Early diagnosis is vital; symptoms can often mimic digestive problems
SUNDAY, Oct. 28 (HealthDay News) -- Ovarian cancer has long had a reputation as a silent killer, because many people believed it gave no warning signs until far advanced.
But women suffering from the disease knew differently. They knew they had certain symptoms that were common from patient to patient.
"Survivors for years have said there are symptoms for the disease, but no one listened to them," said Jane Langridge, chief executive officer for the National Ovarian Cancer Coalition.
Now, doctors have agreed with them.
A screening test has been developed that, in one study, accurately detected early stage ovarian cancer 57 percent of the time.
Based on that and similar studies, experts from the American Cancer Society, the Gynecologic Cancer Foundation and the Society of Gynecologic Oncologists have agreed on a set of symptoms that can be signs of early ovarian cancer.
"We want people to know it's not the silent killer. There are symptoms women can bring to their doctors that are important to pay attention to," said Dr. Linda Duska, a member of the National Ovarian Cancer Coalition's medical advisory board and a gynecologic oncologist at Massachusetts General Hospital Cancer Center, in Boston.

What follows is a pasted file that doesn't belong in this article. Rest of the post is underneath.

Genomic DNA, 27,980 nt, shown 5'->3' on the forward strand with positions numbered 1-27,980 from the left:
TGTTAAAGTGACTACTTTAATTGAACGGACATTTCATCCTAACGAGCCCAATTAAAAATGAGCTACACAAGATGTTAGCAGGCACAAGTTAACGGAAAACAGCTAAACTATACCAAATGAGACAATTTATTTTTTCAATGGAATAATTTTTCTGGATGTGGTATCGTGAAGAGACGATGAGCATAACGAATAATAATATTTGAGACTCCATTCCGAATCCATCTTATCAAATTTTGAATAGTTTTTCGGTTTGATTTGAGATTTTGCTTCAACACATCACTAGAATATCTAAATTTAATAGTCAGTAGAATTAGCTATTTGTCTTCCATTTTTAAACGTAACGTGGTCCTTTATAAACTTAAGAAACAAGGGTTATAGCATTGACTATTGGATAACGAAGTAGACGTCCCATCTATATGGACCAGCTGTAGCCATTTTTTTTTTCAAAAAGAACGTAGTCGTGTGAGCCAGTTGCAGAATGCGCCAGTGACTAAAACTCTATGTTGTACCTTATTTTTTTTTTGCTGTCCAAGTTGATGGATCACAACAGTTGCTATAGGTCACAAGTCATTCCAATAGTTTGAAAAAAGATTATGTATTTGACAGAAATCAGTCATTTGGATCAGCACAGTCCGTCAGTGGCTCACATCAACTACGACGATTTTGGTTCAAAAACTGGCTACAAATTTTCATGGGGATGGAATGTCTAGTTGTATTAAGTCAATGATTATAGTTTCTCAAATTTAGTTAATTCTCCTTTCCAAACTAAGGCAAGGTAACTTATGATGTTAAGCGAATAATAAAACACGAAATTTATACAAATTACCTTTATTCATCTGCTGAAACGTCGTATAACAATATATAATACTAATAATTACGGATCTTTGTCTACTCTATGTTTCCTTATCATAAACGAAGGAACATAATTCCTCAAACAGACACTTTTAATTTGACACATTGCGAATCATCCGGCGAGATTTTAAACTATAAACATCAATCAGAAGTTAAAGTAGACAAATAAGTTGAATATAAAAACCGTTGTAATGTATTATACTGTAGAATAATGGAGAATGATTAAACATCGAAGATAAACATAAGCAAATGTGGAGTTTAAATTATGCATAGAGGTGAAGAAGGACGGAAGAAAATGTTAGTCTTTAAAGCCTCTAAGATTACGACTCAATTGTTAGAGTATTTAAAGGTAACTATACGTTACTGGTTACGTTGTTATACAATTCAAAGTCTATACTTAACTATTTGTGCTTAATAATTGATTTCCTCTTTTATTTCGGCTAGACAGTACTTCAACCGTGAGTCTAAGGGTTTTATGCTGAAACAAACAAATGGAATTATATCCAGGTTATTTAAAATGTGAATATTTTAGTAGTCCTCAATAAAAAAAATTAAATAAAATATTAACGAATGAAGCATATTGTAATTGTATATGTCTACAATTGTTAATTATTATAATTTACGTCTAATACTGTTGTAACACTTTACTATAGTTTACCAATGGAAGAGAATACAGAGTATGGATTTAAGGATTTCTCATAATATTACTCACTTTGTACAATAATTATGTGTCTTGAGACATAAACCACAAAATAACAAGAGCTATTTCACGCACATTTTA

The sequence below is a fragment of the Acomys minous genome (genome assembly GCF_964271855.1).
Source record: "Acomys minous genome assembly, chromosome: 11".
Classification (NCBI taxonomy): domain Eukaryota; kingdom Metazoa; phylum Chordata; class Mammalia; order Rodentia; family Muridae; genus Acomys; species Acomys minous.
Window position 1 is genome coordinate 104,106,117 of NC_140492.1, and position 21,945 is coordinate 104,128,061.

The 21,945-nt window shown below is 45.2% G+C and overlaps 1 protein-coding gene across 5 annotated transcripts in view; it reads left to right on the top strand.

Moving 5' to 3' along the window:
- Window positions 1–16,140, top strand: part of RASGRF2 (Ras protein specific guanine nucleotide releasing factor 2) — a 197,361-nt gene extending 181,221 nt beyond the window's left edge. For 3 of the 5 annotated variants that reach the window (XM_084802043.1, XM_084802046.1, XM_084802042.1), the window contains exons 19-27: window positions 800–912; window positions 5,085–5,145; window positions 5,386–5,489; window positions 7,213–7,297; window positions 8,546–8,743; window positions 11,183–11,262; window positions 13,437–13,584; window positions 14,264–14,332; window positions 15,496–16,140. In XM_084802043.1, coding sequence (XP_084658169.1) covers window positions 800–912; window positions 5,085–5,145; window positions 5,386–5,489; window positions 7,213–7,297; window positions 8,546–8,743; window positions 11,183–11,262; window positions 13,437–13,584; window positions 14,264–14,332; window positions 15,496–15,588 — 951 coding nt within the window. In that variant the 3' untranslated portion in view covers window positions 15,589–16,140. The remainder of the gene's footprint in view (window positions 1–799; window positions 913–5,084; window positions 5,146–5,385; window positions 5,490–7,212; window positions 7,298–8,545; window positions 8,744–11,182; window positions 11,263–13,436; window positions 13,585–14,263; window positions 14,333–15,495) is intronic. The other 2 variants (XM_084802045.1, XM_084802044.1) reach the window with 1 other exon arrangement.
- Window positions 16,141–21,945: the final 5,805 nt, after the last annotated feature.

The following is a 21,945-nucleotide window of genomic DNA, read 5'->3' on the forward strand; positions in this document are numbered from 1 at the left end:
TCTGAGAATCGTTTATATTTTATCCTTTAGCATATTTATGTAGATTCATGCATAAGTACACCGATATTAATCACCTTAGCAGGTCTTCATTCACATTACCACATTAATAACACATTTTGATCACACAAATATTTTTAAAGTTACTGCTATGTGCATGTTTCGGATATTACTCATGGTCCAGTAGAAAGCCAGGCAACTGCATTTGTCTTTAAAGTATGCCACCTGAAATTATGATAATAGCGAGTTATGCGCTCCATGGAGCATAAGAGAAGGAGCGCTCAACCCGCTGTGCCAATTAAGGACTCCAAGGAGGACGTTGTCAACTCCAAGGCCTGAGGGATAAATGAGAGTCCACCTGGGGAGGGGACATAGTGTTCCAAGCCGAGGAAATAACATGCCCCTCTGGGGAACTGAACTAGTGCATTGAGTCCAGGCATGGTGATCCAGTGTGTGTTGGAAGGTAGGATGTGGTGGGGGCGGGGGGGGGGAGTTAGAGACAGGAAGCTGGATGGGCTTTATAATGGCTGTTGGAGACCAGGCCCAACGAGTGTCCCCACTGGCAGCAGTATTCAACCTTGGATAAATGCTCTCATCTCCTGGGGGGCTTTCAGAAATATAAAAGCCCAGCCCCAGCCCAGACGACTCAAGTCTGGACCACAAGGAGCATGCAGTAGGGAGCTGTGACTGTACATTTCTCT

"This agreement is significant in the fact that, maybe if we pay more attention to symptoms, we can catch them sooner and have more success in treating them," she continued.
Early detection of ovarian cancer is crucial.
More than 22,000 U.S. women will be diagnosed with the disease this year, and three-fourths of them -- more than 15,000 -- will die from it, according to the National Cancer Institute.
If caught in the early stages, the five-year survival rate for ovarian cancer is 90 percent. But 75 percent of women are still diagnosed in the advanced stages, when the prognosis is poor.
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